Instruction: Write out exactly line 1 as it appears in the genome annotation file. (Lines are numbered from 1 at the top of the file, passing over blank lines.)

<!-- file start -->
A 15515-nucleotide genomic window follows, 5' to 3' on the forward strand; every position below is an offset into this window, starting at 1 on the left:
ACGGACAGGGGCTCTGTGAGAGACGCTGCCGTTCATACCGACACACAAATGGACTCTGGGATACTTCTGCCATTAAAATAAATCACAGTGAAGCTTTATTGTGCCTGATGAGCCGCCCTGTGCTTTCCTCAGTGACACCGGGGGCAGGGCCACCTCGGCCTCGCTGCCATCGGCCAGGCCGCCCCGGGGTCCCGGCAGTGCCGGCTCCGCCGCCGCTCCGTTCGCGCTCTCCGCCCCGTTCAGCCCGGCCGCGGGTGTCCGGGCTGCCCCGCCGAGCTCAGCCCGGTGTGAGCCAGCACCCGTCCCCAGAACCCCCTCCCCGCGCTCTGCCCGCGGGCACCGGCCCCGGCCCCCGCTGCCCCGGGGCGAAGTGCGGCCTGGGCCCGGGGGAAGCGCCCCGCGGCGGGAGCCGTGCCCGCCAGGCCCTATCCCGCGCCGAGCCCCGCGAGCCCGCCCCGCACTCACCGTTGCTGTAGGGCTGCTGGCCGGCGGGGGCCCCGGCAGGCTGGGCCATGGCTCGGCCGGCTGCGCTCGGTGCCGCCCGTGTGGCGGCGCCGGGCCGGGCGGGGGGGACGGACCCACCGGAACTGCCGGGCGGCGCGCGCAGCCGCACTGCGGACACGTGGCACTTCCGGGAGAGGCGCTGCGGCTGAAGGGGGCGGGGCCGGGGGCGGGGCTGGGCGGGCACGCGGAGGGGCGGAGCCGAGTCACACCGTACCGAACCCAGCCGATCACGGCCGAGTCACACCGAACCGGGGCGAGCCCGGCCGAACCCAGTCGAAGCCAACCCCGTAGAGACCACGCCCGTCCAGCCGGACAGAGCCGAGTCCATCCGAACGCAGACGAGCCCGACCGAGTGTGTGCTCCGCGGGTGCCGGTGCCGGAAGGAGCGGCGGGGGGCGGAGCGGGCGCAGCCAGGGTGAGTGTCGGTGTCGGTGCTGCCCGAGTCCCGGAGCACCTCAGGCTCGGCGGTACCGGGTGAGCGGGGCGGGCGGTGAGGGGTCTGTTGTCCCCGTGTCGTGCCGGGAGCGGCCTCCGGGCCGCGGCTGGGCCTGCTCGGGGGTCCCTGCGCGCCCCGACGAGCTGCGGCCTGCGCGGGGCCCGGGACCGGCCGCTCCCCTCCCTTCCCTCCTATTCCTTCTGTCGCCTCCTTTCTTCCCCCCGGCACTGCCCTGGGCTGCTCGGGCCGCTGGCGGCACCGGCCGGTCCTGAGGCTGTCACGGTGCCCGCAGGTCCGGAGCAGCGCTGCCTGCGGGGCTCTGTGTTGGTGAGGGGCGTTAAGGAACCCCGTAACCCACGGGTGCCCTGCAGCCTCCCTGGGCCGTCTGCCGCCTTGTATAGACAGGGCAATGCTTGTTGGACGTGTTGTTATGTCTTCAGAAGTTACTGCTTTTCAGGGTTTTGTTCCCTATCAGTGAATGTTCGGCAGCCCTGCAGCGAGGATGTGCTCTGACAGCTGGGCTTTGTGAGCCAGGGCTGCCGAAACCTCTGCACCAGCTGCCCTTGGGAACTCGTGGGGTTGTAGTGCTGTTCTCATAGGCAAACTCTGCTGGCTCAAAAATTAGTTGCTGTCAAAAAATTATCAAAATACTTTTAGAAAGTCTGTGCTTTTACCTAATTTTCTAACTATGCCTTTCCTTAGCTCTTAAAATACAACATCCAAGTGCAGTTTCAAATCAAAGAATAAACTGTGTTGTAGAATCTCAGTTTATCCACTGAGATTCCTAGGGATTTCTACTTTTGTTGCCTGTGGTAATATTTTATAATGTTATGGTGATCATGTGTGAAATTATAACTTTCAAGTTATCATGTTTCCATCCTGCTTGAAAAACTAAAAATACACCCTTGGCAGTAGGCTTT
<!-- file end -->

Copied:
A 15515-nucleotide genomic window follows, 5' to 3' on the forward strand; every position below is an offset into this window, starting at 1 on the left: